New Delhi, April 5 (IANS) With India’s macro economic stability making it an attractive destination for foreign investments, the country requires a stable rupee to maintain the current substantial level of foreign inflows, according to a foreign expert.
“Now they realise that India has macro-economic stability… and what has attracted more money to India is basically a strengthening rupee. I maintained a year ago already that for India the most important is to have a stable currency,” Marc Faber, publisher of the Gloom Boom & Doom Report and Director of Marc Faber Ltd. told BTVi in an interview.
“There were some concerns about elections in India and about the cash scheme (demonetisation) that was launched last October-November. So, there were many reasons why people stayed out of India,” he said.
The Indian rupee has strengthened by almost 2.8 per cent in March 2017, breaching the 65-level. On Wednesday, it strengthened by 15 paise to 64.88 against US dollar from its previous close of 65.03 to a greenback.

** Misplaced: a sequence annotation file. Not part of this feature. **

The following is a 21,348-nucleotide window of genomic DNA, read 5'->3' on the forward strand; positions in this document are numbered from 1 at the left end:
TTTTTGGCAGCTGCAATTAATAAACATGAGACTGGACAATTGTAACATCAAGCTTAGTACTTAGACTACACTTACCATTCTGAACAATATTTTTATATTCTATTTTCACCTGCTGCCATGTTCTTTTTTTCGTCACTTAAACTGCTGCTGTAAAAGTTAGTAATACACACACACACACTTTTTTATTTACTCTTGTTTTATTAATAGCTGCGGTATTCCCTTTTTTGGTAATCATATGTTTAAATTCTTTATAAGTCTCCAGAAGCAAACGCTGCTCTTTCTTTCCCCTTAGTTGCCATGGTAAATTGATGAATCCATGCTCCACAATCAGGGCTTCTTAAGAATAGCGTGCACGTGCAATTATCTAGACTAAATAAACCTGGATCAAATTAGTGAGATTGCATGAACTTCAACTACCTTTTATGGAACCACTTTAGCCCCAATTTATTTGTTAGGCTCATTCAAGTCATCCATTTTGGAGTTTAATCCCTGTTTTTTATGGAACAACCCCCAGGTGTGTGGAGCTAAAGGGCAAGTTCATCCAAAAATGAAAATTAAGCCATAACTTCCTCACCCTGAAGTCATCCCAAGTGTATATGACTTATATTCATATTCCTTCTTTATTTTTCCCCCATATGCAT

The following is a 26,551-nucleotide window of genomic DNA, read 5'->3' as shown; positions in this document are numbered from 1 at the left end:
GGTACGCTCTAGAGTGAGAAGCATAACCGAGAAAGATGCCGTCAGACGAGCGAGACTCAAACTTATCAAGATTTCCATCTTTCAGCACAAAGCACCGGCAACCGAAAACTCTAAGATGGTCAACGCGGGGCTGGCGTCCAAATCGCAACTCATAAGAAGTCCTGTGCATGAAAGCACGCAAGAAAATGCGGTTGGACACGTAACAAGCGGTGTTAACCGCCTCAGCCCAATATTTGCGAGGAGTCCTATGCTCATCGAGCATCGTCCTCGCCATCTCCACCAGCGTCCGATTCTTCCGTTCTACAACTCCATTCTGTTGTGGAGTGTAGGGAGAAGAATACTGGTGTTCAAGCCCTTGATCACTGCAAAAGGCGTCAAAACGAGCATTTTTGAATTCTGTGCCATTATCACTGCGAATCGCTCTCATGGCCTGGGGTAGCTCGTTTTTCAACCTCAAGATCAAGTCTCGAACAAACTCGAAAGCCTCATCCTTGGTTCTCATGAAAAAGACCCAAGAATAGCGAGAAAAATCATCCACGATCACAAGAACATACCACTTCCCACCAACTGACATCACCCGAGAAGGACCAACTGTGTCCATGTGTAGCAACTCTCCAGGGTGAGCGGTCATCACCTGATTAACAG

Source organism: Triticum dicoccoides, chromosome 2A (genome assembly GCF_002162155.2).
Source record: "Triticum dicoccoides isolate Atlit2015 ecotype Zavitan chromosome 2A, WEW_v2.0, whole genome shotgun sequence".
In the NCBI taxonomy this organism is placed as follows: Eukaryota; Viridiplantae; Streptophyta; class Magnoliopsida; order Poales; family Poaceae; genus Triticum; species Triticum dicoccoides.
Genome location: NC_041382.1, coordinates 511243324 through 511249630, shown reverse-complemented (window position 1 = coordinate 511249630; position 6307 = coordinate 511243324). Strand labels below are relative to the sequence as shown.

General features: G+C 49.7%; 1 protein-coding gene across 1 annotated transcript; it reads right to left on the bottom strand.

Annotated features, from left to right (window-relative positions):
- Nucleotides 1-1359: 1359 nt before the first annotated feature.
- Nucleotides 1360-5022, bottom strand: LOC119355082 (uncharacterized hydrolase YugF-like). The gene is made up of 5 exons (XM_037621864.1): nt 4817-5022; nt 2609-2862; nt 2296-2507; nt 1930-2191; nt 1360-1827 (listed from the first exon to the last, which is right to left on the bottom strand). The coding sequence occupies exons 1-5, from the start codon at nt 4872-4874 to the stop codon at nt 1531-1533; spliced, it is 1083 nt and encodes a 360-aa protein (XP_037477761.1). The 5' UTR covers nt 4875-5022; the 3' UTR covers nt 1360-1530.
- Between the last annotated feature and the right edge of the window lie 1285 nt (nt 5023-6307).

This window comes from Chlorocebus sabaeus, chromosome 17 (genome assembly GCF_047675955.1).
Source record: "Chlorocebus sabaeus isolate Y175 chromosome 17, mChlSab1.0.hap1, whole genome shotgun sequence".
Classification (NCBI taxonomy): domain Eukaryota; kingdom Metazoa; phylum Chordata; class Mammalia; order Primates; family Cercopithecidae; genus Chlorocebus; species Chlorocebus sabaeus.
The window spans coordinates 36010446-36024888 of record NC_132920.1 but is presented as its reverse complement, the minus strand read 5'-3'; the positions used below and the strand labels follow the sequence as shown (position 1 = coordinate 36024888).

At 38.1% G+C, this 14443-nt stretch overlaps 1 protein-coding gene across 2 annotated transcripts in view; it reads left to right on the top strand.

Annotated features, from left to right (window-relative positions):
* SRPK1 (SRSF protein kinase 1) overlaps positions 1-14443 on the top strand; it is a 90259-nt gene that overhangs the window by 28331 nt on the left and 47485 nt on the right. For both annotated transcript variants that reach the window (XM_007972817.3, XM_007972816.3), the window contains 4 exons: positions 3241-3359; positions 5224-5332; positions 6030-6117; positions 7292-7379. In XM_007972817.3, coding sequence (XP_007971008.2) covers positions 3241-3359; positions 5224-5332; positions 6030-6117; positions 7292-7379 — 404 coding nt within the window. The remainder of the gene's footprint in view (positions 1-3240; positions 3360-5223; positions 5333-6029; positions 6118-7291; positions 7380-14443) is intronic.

In terms of investments, provisional figures from the stock exchanges showed that till last week, the foreign institutional investors (FIIs) purchased stocks worth Rs 7,226.29 crore during the week, while domestic institutional investors (DIIs) bought scrips worth Rs 4,245.98 crore.
Faber maintained that the growth factor for most Asian countries, including India, is not exports but the domestic market.
“For India, the export dependency is not that high. I think, in some sectors, India is very competitive and I think the big gross potential for the whole Asian region is no longer exports, but domestic growth,” Faber asserted.
“If we measure the Middle East to the Far East and Russia, including India, China, Indonesia we have 3.6 billion people. It should be possible for these 3.6 billion people to grow, specially given the low GDP per capita in most countries.”